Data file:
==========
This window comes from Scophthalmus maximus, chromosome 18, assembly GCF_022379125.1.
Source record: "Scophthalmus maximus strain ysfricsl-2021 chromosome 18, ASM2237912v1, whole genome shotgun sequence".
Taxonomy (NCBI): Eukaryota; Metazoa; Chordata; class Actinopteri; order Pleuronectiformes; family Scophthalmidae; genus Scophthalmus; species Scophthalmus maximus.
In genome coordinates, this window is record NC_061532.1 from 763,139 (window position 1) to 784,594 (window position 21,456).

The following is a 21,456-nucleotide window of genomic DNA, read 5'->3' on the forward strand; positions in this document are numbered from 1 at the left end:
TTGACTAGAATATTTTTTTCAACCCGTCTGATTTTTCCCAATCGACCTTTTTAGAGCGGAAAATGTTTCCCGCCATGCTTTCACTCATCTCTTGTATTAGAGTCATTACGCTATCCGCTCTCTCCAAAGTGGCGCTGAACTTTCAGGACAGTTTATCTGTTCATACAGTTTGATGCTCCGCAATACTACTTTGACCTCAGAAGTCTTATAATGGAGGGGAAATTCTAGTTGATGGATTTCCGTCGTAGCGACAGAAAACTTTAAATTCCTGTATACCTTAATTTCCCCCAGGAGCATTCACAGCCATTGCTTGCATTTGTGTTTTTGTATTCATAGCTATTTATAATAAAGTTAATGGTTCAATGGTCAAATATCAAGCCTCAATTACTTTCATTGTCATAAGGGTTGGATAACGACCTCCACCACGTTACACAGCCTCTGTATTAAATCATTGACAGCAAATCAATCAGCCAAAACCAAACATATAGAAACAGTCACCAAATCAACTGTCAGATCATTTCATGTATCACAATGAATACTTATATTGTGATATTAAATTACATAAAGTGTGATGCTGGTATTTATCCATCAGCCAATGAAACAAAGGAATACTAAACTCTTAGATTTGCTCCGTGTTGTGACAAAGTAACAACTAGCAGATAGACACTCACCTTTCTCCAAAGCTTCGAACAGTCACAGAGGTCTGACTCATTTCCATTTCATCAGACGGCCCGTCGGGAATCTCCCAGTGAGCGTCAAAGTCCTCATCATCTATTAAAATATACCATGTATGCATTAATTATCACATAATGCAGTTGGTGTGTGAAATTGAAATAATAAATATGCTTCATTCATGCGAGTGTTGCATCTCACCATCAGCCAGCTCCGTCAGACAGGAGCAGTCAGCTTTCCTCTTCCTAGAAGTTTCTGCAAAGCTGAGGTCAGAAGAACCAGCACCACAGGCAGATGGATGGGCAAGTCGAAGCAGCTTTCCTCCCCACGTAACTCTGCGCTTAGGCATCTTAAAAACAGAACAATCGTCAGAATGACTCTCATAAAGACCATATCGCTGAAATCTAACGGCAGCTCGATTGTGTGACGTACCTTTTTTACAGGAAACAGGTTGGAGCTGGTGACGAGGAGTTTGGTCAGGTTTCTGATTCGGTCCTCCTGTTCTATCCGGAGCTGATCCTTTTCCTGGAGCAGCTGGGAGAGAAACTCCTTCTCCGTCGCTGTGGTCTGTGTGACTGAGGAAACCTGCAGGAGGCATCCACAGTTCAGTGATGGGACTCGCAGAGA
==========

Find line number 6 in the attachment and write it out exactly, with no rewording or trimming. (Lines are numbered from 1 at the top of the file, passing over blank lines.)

TTGACTAGAATATTTTTTTCAACCCGTCTGATTTTTCCCAATCGACCTTTTTAGAGCGGAAAATGTTTCCCGCCATGCTTTCACTCATCTCTTGTATTAGAGTCATTACGCTATCCGCTCTCTCCAAAGTGGCGCTGAACTTTCAGGACAGTTTATCTGTTCATACAGTTTGATGCTCCGCAATACTACTTTGACCTCAGAAGTCTTATAATGGAGGGGAAATTCTAGTTGATGGATTTCCGTCGTAGCGACAGAAAACTTTAAATTCCTGTATACCTTAATTTCCCCCAGGAGCATTCACAGCCATTGCTTGCATTTGTGTTTTTGTATTCATAGCTATTTATAATAAAGTTAATGGTTCAATGGTCAAATATCAAGCCTCAATTACTTTCATTGTCATAAGGGTTGGATAACGACCTCCACCACGTTACACAGCCTCTGTATTAAATCATTGACAGCAAATCAATCAGCCAAAACCAAACATATAGAAACAGTCACCAAATCAACTGTCAGATCATTTCATGTATCACAATGAATACTTATATTGTGATATTAAATTACATAAAGTGTGATGCTGGTATTTATCCATCAGCCAATGAAACAAAGGAATACTAAACTCTTAGATTTGCTCCGTGTTGTGACAAAGTAACAACTAGCAGATAGACACTCACCTTTCTCCAAAGCTTCGAACAGTCACAGAGGTCTGACTCATTTCCATTTCATCAGACGGCCCGTCGGGAATCTCCCAGTGAGCGTCAAAGTCCTCATCATCTATTAAAATATACCATGTATGCATTAATTATCACATAATGCAGTTGGTGTGTGAAATTGAAATAATAAATATGCTTCATTCATGCGAGTGTTGCATCTCACCATCAGCCAGCTCCGTCAGACAGGAGCAGTCAGCTTTCCTCTTCCTAGAAGTTTCTGCAAAGCTGAGGTCAGAAGAACCAGCACCACAGGCAGATGGATGGGCAAGTCGAAGCAGCTTTCCTCCCCACGTAACTCTGCGCTTAGGCATCTTAAAAACAGAACAATCGTCAGAATGACTCTCATAAAGACCATATCGCTGAAATCTAACGGCAGCTCGATTGTGTGACGTACCTTTTTTACAGGAAACAGGTTGGAGCTGGTGACGAGGAGTTTGGTCAGGTTTCTGATTCGGTCCTCCTGTTCTATCCGGAGCTGATCCTTTTCCTGGAGCAGCTGGGAGAGAAACTCCTTCTCCGTCGCTGTGGTCTGTGTGACTGAGGAAACCTGCAGGAGGCATCCACAGTTCAGTGATGGGACTCGCAGAGA